Security on the Network

Note to readers: On December 1, 2020, the Libra Association was renamed to Diem Association. This report was modified in April 2020 to incorporate updates to the Libra payment system as found in the White Paper v2.0. Features of the project as implemented may differ based on regulatory approvals or other considerations, and may evolve over time.


Keeping the Libra network secure is the primary responsibility of the Libra Association. This document outlines the Libra Association’s commitments to security.

A Secure Network

The Libra Blockchain is a distributed system that manages both ownership and transfer of single-currency
Libra Coins and multi-currency Libra Coins (≋LBR) from one Libra Blockchain address to another. It is important that every user of the Libra network sees a consistent view of the system — otherwise, a malicious actor might be able to trick somebody into thinking that they were paid when, in fact, the malicious actor never sent the funds. This is known as a “double-spending attack.”

The Libra Blockchain prevents this type of attack using the Libra Byzantine Fault Tolerant (LibraBFT) consensus protocol. LibraBFT builds on decades of research in computer science on ways in which groups of computers can work together even though some of those computers might experience faulty behavior — a class of algorithms that are referred to as Byzantine Fault Tolerant. The term “Byzantine” refers to the protocol’s ability to tolerate faults in the presence of disruptive or erroneous behavior by a minority of computers — something that could happen because the computer was compromised or because of a bug.

The Libra protocol implements a cryptographically authenticated database to record accounts and their balances. The database is maintained by the distributed network of validator nodes that follow the LibraBFT consensus protocol. The protocol can tolerate up to one-third of the validator nodes being compromised and still guarantee consistency in processing transfers of Libra Coins. As part of the LibraBFT protocol, the validator nodes generate cryptographic signatures, attesting to the state of the Libra Blockchain. The Libra Blockchain uses a Merkle tree data structure to allow any user, anywhere in the world, to combine the cryptographic signatures of the validator nodes with a small piece of data — known as a “proof” — to get an authenticated record of any transaction on the Libra Blockchain, knowing that the transaction can never be changed or reversed.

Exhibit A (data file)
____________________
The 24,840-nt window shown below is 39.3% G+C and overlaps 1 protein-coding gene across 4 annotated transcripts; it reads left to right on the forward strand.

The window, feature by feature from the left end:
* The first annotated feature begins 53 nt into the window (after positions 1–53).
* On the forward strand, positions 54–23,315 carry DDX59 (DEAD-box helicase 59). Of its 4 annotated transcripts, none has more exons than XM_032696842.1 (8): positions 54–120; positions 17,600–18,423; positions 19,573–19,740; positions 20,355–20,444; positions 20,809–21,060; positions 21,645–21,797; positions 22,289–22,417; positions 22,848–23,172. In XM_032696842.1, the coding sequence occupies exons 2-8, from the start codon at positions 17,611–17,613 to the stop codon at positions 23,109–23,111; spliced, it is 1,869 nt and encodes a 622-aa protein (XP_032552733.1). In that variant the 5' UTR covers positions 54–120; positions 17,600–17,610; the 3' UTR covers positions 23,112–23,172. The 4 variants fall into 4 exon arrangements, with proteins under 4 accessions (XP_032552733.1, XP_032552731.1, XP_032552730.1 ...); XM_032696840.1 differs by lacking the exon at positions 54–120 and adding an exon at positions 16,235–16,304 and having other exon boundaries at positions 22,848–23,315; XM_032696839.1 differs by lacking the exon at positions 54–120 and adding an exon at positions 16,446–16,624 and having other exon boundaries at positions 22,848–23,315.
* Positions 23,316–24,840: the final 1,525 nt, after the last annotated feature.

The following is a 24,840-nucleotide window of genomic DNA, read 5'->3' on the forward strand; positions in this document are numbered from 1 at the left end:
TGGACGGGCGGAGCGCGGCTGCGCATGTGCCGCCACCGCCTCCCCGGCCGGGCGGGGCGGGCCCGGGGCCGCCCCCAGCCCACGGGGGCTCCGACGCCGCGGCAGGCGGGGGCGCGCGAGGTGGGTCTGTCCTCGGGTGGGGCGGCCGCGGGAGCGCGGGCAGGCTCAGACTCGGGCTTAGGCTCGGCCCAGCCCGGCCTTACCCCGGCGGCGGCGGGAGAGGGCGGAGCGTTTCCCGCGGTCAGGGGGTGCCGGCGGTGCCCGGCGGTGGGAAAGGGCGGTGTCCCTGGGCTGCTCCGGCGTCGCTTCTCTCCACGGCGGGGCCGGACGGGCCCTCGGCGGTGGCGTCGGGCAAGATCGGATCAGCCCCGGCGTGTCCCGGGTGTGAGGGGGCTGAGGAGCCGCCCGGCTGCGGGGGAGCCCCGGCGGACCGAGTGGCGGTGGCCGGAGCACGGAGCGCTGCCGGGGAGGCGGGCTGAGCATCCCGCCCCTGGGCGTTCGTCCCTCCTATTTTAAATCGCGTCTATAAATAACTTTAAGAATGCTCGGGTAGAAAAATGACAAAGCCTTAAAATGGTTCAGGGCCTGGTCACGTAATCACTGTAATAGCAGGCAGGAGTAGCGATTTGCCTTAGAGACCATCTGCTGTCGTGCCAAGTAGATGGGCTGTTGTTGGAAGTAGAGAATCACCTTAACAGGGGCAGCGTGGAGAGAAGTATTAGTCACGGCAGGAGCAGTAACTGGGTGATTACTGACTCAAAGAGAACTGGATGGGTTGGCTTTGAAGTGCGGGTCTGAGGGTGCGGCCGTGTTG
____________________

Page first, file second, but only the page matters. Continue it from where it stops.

Reliable Validator Nodes

Validator nodes will be run by Members, each of which will be subject to robust due diligence procedures by the Association. This model is referred to as permissioned, an approach that promotes security of the network based on the quality of participating Association Members. However, being permissioned does not imply closed participation. LibraBFT is designed to facilitate open and dynamic participation via reconfiguration. The Association will set open-call criteria to ensure that the selection processes for expanding and renewing the membership are objective and transparent.